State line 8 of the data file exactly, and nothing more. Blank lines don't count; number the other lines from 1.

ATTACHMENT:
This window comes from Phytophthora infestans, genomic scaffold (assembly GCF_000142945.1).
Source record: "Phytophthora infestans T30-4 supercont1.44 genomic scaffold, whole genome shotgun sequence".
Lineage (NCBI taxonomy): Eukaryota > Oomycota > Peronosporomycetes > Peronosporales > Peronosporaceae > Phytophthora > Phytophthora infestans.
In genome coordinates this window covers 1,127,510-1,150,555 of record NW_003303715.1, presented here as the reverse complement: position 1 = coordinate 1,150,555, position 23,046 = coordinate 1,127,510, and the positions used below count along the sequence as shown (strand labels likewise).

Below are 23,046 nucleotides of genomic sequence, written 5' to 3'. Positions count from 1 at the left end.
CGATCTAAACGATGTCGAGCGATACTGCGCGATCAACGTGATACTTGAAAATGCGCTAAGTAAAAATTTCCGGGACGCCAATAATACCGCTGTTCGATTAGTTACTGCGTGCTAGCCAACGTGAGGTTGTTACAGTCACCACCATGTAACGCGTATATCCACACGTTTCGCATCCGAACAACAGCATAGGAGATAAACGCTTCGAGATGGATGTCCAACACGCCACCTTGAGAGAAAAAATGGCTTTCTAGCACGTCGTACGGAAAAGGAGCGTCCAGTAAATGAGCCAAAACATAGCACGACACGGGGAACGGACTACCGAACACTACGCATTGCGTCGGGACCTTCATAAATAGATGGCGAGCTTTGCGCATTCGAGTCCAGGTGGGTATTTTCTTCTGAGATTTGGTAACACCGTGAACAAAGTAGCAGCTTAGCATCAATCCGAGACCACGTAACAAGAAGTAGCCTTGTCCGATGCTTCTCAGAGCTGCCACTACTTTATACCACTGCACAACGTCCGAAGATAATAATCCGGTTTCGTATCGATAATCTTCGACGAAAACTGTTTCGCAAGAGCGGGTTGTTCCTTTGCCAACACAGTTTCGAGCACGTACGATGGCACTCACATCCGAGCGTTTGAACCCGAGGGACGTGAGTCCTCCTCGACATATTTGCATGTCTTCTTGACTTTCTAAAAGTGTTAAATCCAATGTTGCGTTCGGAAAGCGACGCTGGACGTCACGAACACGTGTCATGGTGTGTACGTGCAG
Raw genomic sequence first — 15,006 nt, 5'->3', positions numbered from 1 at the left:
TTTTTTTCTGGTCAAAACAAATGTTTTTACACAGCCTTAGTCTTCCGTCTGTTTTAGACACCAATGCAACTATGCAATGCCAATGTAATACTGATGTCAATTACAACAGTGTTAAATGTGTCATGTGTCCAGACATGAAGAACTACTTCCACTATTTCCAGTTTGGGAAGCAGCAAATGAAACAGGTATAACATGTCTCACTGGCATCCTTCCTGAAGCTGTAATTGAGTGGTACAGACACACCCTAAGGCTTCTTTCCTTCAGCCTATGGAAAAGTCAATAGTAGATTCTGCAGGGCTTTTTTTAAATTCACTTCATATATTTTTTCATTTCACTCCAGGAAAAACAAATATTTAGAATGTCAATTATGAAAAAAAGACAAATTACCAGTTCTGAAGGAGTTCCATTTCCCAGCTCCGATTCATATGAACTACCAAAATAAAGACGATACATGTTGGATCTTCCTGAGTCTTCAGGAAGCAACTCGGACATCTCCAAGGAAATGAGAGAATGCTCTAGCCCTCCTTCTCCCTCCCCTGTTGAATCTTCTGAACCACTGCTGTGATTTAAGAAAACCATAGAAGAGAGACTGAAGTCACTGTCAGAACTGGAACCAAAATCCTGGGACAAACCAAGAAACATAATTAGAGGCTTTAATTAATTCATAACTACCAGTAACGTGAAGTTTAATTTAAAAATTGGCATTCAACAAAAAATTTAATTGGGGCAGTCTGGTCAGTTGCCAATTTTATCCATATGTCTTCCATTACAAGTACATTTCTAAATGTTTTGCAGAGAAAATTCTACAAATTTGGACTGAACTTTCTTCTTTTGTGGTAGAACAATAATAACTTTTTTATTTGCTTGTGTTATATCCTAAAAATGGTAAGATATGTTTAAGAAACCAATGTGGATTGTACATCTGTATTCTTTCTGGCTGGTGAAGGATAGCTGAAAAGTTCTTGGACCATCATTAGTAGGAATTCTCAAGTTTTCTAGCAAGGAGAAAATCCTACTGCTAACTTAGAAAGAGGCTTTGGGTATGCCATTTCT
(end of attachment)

TTTTTTTCTGGTCAAAACAAATGTTTTTACACAGCCTTAGTCTTCCGTCTGTTTTAGACACCAATGCAACTATGCAATGCCAATGTAATACTGATGTCAATTACAACAGTGTTAAATGTGTCATGTGTCCAGACATGAAGAACTACTTCCACTATTTCCAGTTTGGGAAGCAGCAAATGAAACAGGTATAACATGTCTCACTGGCATCCTTCCTGAAGCTGTAATTGAGTGGTACAGACACACCCTAAGGCTTCTTTCCTTCAGCCTATGGAAAAGTCAATAGTAGATTCTGCAGGGCTTTTTTTAAATTCACTTCATATATTTTTTCATTTCACTCCAGGAAAAACAAATATTTAGAATGTCAATTATGAAAAAAAGACAAATTACCAGTTCTGAAGGAGTTCCATTTCCCAGCTCCGATTCATATGAACTACCAAAATAAAGACGATACATGTTGGATCTTCCTGAGTCTTCAGGAAGCAACTCGGACATCTCCAAGGAAATGAGAGAATGCTCTAGCCCTCCTTCTCCCTCCCCTGTTGAATCTTCTGAACCACTGCTGTGATTTAAGAAAACCATAGAAGAGAGACTGAAGTCACTGTCAGAACTGGAACCAAAATCCTGGGACAAACCAAGAAACATAATTAGAGGCTTTAATTAATTCATAACTACCAGTAACGTGAAGTTTAATTTAAAAATTGGCATTCAACAAAAAATTTAATTGGGGCAGTCTGGTCAGTTGCCAATTTTATCCATATGTCTTCCATTACAAGTACATTTCTAAATGTTTTGCAGAGAAAATTCTACAAATTTGGACTGAACTTTCTTCTTTTGTGGTAGAACAATAATAACTTTTTTATTTGCTTGTGTTATATCCTAAAAATGGTAAGATATGTTTAAGAAACCAATGTGGATTGTACATCTGTATTCTTTCTGGCTGGTGAAGGATAGCTGAAAAGTTCTTGGACCATCATTAGTAGGAATTCTCAAGTTTTCTAGCAAGGAGAAAATCCTACTGCTAACTTAGAAAGAGGCTTTGGGTATGCCATTTCT